Adjuvant therapies to fluid resuscitation in experimental sepsis : Intervention studies in models of ARDS and peritonitis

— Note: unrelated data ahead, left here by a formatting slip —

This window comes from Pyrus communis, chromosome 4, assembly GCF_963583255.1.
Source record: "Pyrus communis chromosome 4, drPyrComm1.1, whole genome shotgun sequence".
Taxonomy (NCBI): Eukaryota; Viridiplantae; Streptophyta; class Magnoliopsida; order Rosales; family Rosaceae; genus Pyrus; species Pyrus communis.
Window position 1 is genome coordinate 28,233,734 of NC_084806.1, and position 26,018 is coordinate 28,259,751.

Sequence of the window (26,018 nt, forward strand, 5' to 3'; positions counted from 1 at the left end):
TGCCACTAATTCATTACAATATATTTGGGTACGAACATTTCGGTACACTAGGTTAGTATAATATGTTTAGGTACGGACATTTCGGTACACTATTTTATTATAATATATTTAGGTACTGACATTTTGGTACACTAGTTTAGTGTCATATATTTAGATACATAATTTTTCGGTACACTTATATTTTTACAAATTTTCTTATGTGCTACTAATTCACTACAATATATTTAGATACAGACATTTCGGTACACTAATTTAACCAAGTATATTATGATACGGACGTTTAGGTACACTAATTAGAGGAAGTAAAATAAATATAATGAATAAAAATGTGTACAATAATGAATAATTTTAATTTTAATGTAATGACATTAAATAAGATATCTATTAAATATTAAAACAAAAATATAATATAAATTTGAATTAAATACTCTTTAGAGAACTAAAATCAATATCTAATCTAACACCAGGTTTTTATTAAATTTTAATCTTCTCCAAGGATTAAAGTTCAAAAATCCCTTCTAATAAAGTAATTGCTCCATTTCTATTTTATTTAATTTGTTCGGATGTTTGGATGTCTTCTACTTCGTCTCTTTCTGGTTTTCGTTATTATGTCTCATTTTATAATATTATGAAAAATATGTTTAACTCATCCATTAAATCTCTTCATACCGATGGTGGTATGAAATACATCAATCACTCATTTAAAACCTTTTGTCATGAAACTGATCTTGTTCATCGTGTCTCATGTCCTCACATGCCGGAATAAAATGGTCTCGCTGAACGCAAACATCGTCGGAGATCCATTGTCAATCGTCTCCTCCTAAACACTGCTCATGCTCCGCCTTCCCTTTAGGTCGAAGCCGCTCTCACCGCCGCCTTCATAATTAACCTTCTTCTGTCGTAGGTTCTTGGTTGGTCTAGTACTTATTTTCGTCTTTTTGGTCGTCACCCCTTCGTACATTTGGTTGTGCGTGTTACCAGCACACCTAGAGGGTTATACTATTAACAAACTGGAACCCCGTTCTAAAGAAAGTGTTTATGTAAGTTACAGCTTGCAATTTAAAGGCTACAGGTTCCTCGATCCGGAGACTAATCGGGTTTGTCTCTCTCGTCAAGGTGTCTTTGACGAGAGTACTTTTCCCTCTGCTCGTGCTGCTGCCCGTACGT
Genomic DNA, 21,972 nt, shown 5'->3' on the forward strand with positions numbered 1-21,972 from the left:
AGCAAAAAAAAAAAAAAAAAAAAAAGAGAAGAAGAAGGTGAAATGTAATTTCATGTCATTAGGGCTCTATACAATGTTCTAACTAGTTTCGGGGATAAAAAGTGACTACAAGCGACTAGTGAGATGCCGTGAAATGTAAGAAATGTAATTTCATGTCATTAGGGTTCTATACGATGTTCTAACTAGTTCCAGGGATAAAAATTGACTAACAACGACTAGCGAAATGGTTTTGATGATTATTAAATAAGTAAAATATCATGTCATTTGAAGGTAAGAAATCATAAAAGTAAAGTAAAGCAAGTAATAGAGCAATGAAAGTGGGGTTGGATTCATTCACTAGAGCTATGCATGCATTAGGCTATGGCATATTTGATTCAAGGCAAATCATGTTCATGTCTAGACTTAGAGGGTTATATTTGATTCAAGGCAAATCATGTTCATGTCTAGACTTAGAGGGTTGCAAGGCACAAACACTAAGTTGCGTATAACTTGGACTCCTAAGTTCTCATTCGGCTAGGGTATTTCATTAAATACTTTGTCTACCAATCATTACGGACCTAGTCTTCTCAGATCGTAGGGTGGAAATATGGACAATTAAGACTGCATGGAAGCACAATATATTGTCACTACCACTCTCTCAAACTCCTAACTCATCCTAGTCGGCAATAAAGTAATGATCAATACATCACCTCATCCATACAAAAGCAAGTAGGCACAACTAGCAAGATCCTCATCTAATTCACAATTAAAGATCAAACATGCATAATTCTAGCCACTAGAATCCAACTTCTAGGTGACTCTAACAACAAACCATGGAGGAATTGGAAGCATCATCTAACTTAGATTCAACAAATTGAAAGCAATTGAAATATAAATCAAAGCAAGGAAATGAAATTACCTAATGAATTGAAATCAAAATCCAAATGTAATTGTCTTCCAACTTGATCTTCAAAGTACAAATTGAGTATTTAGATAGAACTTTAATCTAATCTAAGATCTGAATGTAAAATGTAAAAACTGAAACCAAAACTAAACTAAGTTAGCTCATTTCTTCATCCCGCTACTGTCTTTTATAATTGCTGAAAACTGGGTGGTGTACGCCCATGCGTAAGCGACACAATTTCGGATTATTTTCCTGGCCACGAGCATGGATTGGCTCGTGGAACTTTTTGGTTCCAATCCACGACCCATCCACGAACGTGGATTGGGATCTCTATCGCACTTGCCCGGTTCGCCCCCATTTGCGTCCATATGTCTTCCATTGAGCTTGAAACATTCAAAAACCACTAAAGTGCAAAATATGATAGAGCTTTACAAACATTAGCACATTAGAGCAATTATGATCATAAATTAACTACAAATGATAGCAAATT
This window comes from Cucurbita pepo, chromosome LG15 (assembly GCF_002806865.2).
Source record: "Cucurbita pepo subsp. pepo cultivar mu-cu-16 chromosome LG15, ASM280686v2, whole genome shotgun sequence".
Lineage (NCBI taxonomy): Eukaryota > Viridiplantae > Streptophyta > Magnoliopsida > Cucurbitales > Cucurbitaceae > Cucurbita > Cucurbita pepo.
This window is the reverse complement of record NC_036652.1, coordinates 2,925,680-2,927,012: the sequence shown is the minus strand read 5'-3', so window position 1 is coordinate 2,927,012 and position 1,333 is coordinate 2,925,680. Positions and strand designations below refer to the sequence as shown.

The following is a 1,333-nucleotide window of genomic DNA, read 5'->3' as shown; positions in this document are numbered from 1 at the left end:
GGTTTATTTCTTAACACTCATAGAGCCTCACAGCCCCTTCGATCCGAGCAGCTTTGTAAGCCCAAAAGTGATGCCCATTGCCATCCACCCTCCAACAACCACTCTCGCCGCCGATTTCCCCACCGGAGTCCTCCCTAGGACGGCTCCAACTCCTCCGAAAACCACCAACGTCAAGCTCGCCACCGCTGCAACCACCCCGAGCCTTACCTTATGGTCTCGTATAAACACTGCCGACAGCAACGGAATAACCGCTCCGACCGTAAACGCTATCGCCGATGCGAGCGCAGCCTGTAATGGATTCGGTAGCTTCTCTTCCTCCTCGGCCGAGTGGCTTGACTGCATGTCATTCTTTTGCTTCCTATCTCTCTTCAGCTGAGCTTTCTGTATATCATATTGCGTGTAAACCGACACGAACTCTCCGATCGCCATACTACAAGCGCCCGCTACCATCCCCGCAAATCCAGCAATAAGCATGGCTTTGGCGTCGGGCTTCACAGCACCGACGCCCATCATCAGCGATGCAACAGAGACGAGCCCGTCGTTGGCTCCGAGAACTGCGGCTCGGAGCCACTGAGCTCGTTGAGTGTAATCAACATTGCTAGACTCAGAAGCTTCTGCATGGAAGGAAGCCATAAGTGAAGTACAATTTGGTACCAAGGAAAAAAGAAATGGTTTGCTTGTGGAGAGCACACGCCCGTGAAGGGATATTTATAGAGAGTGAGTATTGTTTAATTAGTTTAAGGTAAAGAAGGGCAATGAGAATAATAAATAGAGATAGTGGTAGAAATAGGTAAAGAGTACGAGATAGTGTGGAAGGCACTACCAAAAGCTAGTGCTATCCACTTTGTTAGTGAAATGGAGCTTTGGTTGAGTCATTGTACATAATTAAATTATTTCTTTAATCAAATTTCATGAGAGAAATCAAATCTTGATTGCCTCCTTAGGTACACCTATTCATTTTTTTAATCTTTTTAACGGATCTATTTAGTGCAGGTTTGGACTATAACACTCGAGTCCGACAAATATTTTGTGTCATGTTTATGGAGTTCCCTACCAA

Abstract: Fluid resuscitation is essential to antagonize the deleterious effects of tissue hypo-perfusion in sepsis. If not thoroughly monitored and individually tailored, fluid therapy increases the risk of volume overload. Volume overload is associated with higher mortality in sepsis. Although considerable progress has been made to understand the complex nature of the cardiovascular derangements in sepsis and septic shock, the optimal fluid resuscitation strategy is yet to be defined. Current guidelines recommend balanced crystalloids and albumin for resuscitation; synthetic colloids are harmful and no longer in use. In search of adjuvant therapies to fluid resuscitation in sepsis and sepsis related complications with a volume sparing potential, this doctoral thesis aimed at exploring the effects of two endogenous molecules involved in fluid homeostasis.In Study I, the peptide containing the active site of the endogenous protein antisecreterory factor (AF-16) reduced lung edema formation, as reflected in a reduction in extra vascular lung water (EVLW), in a model of ventilator induced lung injury (VILI). The aim of Study I was to test the intervention AF-16 in a well-established porcine model of lung edema and capillary leak.In Study II, the intervention AF-16 was tested in a model of fecal peritonitis sepsis. The first aim of Study II was to elaborate a clinically relevant porcine model of fecal peritonitis-sepsis, including a standardized resuscitation protocol. Second aim was to test the effect of the intervention on volume status and inflammation. Wet-to-dry ratio was lower in liver samples of the intervention group, indicating less edema formation. No other differences were detected between intervention and control groups.In Study III, the intervention high molecular weight hyaluronan (HMW-HA) was tested in our model of fecal peritonitis as adjuvant to standardized fluid resuscitation. Fluid balance and the inflammatory response were comparable throughout the experiment in the intervention and control groups. The intervention counteracted the increase in proportion of fragmented hyaluronan associated with peritonitis-sepsis and was associated with lower modified shock index (MSI) than placebo.In Study IV, we administered an increased dose of HMW-HA directly after induction of peritonitis. The aim of Study IV was to study the effects of the intervention in a fluid restrictive model, to reduce a potentially negative effect of crystalloid infusion per se on the endothelial glycocalyx layer. In Study IV, hemodynamics and surrogate markers of endothelial damage were comparable in the intervention and control groups. The intervention was associated with an increase in cardiac output and diastolic blood pressure during the infusion, these effects disappeared as the experiment proceeded. Lactate was higher in the intervention group as a function of time.

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